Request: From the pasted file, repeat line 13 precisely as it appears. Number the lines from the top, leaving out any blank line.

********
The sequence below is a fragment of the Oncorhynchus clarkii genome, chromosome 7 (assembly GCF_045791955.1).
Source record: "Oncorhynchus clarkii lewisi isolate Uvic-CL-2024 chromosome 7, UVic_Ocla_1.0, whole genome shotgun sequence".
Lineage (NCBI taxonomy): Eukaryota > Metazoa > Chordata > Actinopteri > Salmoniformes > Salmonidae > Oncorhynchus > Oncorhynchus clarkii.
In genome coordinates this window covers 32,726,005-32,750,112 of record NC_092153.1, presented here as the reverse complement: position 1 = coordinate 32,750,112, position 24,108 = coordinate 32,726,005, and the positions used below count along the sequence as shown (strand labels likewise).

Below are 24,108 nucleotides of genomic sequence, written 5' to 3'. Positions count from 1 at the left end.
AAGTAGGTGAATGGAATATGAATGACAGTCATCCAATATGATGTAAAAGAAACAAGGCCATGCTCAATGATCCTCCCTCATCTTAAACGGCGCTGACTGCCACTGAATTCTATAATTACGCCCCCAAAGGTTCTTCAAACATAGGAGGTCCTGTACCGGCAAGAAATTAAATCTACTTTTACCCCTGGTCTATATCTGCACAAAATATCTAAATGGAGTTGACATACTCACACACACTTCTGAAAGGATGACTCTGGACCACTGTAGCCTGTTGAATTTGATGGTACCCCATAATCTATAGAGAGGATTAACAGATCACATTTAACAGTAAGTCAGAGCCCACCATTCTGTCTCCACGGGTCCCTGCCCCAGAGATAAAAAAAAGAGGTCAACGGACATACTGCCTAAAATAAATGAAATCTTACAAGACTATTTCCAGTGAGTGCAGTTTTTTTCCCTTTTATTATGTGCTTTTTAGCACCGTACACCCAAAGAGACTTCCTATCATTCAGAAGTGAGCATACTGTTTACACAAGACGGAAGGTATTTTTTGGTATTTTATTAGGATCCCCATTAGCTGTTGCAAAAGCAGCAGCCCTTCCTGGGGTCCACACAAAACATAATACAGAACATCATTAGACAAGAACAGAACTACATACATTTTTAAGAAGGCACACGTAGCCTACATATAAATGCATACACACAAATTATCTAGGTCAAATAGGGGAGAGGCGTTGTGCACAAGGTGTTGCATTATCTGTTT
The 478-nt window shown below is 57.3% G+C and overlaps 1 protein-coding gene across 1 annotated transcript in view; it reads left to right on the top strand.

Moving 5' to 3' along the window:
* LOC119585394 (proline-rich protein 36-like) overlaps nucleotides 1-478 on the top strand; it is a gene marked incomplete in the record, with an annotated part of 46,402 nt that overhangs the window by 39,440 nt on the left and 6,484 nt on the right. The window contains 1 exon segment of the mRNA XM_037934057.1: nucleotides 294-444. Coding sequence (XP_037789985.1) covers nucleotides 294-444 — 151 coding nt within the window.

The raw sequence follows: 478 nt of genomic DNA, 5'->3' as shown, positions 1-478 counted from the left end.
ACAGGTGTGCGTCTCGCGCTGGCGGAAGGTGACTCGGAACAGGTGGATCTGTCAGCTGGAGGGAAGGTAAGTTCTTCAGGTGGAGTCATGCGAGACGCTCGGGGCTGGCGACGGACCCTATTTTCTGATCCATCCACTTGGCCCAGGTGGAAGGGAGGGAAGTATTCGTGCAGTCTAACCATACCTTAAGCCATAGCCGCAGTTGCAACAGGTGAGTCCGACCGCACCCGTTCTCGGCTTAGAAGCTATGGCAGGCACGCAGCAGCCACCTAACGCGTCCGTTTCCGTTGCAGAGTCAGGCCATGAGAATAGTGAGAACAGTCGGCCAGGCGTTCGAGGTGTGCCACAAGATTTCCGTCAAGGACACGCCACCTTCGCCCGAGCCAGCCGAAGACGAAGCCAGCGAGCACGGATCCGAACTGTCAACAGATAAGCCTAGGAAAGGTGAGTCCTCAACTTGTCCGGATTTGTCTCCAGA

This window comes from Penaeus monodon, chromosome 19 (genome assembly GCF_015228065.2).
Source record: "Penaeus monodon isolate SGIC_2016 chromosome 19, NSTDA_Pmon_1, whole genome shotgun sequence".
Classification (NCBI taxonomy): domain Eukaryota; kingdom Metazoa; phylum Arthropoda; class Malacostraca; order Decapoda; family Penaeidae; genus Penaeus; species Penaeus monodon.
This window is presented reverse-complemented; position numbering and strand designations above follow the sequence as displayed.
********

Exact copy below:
Source record: "Penaeus monodon isolate SGIC_2016 chromosome 19, NSTDA_Pmon_1, whole genome shotgun sequence".